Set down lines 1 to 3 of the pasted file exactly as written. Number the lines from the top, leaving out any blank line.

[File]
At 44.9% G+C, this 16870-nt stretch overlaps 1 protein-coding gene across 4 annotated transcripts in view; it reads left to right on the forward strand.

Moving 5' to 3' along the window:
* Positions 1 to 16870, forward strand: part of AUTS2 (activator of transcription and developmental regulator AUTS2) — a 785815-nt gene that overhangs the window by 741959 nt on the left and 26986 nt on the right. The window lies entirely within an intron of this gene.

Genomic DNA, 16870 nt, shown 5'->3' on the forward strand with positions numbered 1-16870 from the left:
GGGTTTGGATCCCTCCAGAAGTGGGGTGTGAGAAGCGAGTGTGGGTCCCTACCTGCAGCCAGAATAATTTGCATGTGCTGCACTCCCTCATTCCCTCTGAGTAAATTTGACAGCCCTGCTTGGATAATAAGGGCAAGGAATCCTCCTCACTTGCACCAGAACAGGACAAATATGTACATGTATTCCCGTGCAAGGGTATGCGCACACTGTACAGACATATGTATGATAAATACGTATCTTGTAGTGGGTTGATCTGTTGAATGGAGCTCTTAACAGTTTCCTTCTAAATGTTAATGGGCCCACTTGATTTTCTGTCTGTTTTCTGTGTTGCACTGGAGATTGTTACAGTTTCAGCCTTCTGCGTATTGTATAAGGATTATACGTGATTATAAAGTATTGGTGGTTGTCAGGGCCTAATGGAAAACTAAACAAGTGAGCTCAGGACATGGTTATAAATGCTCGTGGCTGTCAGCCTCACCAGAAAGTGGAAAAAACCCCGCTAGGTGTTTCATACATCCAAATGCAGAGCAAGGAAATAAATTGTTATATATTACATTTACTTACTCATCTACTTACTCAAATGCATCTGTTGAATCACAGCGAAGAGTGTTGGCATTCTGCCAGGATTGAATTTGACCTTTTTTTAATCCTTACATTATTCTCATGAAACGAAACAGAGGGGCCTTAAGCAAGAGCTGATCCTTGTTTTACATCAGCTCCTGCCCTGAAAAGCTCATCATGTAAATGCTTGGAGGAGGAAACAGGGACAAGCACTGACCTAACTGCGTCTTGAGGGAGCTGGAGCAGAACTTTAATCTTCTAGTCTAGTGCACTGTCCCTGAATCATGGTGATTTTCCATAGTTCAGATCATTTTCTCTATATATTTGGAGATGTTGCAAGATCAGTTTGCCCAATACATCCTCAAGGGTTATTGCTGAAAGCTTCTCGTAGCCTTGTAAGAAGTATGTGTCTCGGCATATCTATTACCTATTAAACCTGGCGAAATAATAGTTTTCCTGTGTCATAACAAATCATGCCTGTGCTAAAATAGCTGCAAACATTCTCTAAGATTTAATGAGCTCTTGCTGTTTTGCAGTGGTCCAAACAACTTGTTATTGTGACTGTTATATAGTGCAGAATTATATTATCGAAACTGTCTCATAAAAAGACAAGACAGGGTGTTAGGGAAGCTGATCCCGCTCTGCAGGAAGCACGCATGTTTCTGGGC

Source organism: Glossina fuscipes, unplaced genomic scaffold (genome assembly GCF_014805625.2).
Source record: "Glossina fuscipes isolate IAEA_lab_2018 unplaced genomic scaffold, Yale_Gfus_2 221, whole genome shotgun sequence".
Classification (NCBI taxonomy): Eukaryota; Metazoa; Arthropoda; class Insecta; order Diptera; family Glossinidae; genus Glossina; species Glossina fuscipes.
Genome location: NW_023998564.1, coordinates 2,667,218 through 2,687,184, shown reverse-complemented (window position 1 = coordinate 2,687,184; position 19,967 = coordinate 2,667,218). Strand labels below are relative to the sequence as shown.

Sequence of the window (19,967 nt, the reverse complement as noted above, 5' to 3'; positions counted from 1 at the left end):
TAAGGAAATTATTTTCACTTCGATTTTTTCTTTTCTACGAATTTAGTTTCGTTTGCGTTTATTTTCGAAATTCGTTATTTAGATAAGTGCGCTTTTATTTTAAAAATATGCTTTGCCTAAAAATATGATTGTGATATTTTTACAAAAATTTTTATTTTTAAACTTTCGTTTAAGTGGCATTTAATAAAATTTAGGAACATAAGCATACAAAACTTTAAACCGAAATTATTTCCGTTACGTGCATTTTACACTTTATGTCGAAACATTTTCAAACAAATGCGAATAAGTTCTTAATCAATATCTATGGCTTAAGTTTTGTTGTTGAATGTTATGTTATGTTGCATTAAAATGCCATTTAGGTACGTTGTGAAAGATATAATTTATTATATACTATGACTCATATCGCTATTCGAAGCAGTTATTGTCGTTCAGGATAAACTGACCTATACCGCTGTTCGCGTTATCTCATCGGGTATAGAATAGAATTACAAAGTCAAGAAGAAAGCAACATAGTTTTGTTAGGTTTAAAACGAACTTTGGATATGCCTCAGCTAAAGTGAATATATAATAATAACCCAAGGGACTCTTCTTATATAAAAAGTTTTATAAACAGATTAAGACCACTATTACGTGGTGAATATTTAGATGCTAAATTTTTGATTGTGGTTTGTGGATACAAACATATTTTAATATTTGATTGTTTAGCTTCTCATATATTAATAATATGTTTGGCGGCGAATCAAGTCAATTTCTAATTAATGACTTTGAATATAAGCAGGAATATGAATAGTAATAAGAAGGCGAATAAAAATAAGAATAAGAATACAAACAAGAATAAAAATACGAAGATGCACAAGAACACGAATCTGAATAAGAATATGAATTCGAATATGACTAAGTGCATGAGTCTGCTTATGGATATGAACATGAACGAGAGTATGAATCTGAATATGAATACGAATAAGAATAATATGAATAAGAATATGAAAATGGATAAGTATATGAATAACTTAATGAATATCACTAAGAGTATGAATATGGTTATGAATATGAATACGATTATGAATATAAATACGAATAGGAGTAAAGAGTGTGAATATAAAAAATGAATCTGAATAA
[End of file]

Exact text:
At 44.9% G+C, this 16870-nt stretch overlaps 1 protein-coding gene across 4 annotated transcripts in view; it reads left to right on the forward strand.

Moving 5' to 3' along the window:
* Positions 1 to 16870, forward strand: part of AUTS2 (activator of transcription and developmental regulator AUTS2) — a 785815-nt gene that overhangs the window by 741959 nt on the left and 26986 nt on the right. The window lies entirely within an intron of this gene.